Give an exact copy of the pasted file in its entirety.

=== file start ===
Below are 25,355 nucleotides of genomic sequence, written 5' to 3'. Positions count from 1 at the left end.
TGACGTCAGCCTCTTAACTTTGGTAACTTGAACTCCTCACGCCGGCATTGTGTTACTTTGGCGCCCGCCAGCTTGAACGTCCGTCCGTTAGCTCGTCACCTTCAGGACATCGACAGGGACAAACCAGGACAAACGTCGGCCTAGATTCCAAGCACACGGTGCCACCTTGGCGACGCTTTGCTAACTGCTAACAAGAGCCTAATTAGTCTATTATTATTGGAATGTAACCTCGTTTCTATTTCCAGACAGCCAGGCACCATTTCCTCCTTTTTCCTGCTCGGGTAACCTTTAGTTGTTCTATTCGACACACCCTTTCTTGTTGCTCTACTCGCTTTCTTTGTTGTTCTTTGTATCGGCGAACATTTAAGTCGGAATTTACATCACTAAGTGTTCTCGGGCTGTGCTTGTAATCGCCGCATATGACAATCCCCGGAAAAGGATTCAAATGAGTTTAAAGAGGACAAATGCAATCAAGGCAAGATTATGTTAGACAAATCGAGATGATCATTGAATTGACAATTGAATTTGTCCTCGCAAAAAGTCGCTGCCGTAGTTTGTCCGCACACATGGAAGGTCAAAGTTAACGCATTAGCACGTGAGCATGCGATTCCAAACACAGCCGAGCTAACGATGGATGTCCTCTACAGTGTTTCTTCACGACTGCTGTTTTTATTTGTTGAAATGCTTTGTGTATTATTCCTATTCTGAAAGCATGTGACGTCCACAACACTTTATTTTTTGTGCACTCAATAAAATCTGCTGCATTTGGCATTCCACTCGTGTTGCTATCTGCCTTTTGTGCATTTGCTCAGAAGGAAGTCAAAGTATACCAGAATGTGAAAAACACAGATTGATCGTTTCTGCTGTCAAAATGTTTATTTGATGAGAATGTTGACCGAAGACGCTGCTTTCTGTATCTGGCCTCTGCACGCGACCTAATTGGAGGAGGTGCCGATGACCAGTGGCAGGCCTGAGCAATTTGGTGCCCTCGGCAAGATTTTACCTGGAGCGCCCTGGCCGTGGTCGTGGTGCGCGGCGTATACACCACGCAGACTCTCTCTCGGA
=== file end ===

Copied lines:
Below are 25,355 nucleotides of genomic sequence, written 5' to 3'. Positions count from 1 at the left end.
TGACGTCAGCCTCTTAACTTTGGTAACTTGAACTCCTCACGCCGGCATTGTGTTACTTTGGCGCCCGCCAGCTTGAACGTCCGTCCGTTAGCTCGTCACCTTCAGGACATCGACAGGGACAAACCAGGACAAACGTCGGCCTAGATTCCAAGCACACGGTGCCACCTTGGCGACGCTTTGCTAACTGCTAACAAGAGCCTAATTAGTCTATTATTATTGGAATGTAACCTCGTTTCTATTTCCAGACAGCCAGGCACCATTTCCTCCTTTTTCCTGCTCGGGTAACCTTTAGTTGTTCTATTCGACACACCCTTTCTTGTTGCTCTACTCGCTTTCTTTGTTGTTCTTTGTATCGGCGAACATTTAAGTCGGAATTTACATCACTAAGTGTTCTCGGGCTGTGCTTGTAATCGCCGCATATGACAATCCCCGGAAAAGGATTCAAATGAGTTTAAAGAGGACAAATGCAATCAAGGCAAGATTATGTTAGACAAATCGAGATGATCATTGAATTGACAATTGAATTTGTCCTCGCAAAAAGTCGCTGCCGTAGTTTGTCCGCACACATGGAAGGTCAAAGTTAACGCATTAGCACGTGAGCATGCGATTCCAAACACAGCCGAGCTAACGATGGATGTCCTCTACAGTGTTTCTTCACGACTGCTGTTTTTATTTGTTGAAATGCTTTGTGTATTATTCCTATTCTGAAAGCATGTGACGTCCACAACACTTTATTTTTTGTGCACTCAATAAAATCTGCTGCATTTGGCATTCCACTCGTGTTGCTATCTGCCTTTTGTGCATTTGCTCAGAAGGAAGTCAAAGTATACCAGAATGTGAAAAACACAGATTGATCGTTTCTGCTGTCAAAATGTTTATTTGATGAGAATGTTGACCGAAGACGCTGCTTTCTGTATCTGGCCTCTGCACGCGACCTAATTGGAGGAGGTGCCGATGACCAGTGGCAGGCCTGAGCAATTTGGTGCCCTCGGCAAGATTTTACCTGGAGCGCCCTGGCCGTGGTCGTGGTGCGCGGCGTATACACCACGCAGACTCTCTCTCGGA